On October 29, the U.S. House of Representatives voted in overwhelming, bipartisan fashion to formally recognize and condemn the Armenian Genocide. The House resolution was carried by 405 to 11 votes, with three other Representatives voting “present” in apparent protest of the topic.
Alabamians may not care about this resolution or (understandably) even be able to find the modern nation of Armenia on a world map, but they should. Armenia is part of their heritage and has long been a foreshadowing for tragedies that have faced the entire world and continue to face many today. For starters, Armenia was arguably the world’s first Christian nation, adopting that faith as a national religion in 301 AD, long before any European nation did so. Even today, Armenia remains a Christian island in a sea of Islam in the Middle East, with approximately 95 percent of its citizens professing Christianity.
Though long suffering for their faith, Armenians endured perhaps their worst historical episode during the period 1915-1923, when Turks slaughtered upwards of 1.5 million Armenians in an effort to ethnically cleanse the Ottoman Empire of a Christian minority within its borders. For decades, a consensus of scholars around the world has overwhelming described this tragedy as a genocide, some even referring to it as the “Armenian Holocaust.” Indeed, there is plenty of evidence to support a view that Adolf Hitler used the example of the Armenian Genocide to calm German reservations over his plans to carry out his wholesale extermination of peoples, noting in a speech before his brutal invasion of Poland the following: “Who, after all, speaks today of the annihilation of the Armenians?” (a quote that is inscribed today on the walls of the U.S. Holocaust Memorial Museum in Washington, D.C.)
A relatively small percentage of Armenians managed to barely escape the genocide of the early 20th century. My grandparents were among those fortunate few. Successful merchants in their native Armenia, they lost virtually all of their assets while fleeing their homeland to avoid certain death. Fleeing first across the deserts of Syria, they finally made their way to the United States and started their lives all over again. They, their children, and their grandchildren would go on to show their gratitude to their adopted nation by serving as educators, soldiers, sailors, farmers, veterinarians, business people, and a host of other noble professions. Not one of them would go on public assistance or ever forsake their new home. They remain some of the most patriotic people of faith you will ever meet.
Over the past decades, nations around the world have formally recognized and condemned the Armenian Genocide. Today, Turkey and its close ally Azerbaijan are the only nations that directly deny the historical fact of the Armenian Genocide.Though I have long been proud to be called an Alabamian, I was especially gratified earlier this year when Governor Kay Ivey signed a proclamation formally recognizing and condemning the Armenia Genocide, making Alabama the 49th state to do so. (Mississippi remains the lone hold-out.)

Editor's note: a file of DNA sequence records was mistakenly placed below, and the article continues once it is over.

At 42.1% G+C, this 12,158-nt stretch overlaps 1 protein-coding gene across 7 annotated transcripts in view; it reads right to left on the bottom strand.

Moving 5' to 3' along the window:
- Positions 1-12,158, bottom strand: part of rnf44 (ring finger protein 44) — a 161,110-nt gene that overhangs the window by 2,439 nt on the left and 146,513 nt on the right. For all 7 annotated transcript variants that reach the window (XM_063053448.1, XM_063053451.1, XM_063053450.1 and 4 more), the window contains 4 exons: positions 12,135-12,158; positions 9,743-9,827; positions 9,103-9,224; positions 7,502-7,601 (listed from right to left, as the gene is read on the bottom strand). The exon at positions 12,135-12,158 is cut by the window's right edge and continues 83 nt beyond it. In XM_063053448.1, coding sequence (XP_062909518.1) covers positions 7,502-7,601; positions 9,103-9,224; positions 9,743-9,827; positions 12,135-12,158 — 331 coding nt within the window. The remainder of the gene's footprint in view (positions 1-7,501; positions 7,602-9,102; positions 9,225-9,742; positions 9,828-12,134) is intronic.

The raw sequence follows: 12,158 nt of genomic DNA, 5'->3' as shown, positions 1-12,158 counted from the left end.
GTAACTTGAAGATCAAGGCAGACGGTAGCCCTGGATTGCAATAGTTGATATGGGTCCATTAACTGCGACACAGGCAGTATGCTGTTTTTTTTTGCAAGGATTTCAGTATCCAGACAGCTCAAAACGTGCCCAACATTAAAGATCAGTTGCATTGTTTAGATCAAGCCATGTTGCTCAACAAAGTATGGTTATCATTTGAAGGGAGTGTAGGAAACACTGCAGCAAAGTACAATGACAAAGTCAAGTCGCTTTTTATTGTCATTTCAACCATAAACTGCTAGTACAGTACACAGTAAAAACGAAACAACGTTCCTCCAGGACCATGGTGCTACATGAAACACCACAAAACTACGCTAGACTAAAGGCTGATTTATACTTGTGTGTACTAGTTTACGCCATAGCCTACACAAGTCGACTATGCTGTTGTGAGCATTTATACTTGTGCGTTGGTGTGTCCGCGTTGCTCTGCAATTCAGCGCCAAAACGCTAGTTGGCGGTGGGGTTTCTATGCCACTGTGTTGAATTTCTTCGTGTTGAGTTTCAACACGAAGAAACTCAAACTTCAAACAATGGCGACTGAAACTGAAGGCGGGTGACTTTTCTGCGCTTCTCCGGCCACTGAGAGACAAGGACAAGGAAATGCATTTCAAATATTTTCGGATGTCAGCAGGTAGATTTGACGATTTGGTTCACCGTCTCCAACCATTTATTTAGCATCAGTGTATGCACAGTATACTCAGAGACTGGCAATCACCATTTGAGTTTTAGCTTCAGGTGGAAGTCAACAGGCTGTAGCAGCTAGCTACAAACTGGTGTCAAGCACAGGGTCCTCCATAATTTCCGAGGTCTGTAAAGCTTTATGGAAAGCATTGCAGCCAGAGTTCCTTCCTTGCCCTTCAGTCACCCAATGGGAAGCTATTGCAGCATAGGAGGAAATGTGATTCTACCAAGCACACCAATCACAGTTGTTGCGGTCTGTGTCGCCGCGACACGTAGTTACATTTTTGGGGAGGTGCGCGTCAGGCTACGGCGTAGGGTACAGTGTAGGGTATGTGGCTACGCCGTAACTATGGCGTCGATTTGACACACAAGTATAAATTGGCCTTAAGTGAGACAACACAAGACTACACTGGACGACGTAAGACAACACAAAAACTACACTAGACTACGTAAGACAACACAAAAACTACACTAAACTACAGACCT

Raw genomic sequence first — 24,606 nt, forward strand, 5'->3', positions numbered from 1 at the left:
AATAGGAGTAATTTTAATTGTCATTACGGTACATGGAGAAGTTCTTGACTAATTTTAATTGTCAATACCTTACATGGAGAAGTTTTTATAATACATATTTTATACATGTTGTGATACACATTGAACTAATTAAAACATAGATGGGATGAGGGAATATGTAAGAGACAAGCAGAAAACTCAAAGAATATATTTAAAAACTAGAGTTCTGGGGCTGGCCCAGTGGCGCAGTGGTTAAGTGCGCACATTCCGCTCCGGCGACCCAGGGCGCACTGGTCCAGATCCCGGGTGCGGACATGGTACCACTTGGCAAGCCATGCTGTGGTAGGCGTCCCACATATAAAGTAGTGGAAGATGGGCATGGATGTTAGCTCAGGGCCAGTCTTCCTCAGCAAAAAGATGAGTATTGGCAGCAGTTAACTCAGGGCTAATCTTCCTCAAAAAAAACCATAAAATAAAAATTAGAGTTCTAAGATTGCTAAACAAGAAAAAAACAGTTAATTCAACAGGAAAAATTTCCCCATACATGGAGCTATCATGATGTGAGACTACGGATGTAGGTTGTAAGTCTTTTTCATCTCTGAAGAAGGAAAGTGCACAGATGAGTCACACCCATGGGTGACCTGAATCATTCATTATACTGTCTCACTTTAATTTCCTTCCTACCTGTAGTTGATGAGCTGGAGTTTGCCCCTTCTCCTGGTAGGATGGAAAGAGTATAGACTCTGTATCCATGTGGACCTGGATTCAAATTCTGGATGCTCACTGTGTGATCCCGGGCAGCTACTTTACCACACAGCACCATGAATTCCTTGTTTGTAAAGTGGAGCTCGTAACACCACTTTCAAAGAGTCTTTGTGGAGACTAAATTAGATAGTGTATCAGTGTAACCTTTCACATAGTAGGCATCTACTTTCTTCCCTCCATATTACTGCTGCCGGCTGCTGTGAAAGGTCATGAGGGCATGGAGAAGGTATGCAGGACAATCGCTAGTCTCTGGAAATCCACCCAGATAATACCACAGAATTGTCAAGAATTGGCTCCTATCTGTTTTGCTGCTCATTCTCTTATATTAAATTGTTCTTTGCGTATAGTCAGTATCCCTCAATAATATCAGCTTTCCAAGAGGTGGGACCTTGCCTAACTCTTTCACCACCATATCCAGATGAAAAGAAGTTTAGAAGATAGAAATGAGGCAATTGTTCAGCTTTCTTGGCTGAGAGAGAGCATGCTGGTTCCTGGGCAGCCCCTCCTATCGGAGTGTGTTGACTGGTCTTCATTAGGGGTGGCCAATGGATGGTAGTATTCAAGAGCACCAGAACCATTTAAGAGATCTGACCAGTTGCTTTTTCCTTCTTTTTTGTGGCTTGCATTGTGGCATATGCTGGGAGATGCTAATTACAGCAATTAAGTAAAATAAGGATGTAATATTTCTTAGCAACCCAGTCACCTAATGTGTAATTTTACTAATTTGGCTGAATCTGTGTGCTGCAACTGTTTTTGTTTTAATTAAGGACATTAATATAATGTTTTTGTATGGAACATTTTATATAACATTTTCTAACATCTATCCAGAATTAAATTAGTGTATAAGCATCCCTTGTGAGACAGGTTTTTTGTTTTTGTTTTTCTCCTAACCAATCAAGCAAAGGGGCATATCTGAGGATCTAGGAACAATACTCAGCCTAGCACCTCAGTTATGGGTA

The October 29 landslide vote by the U.S. House was yet another welcome recognition of a historical tragedy on a massive scale. In the current climate of partisan bickering, it was refreshing to see such a bipartisan resolution come to fruition with such overwhelming results. It was also refreshing to see that none of the Alabama delegation voted against the resolution . . . with one glaring exception: Rep. Mike Rogers, R-Anniston, joined the very small minority of Representatives who either voted “no” or “present” on the resolution. In doing so, Rogers inexplicably joined four Congressmen from his home state of Indiana and—wait for it—the infamous Ilhan Omar of Minnesota. Omar was quite vocal in her opposition to the resolution, saying it was important first to condemn American mass human rights abuses such as the “mass slaughter [of] hundreds of millions of indigenous people” and the “transatlantic slave trade“ (both of which, by the way, have been acknowledged with great contrition by Americans). Omar, in a statement attempting to explain her vote under intense condemnation, also seemed to disgracefully suggest that the mass killings of Armenians by the Turks may not have occurred at all.
Representative Rogers’ vote on October 29 uncomfortably places him among a very small group of questionable company, including perhaps the most radical member of Congress in Ilhan Omar. Whatever his strange motivations, there is ultimately only one way to describe his mystifying vote given the context of history: It is simply shameful.
Lisa Davis is a retired U.S. Navy officer, former teacher, and recent cancer survivor who lives and works in Montgomery.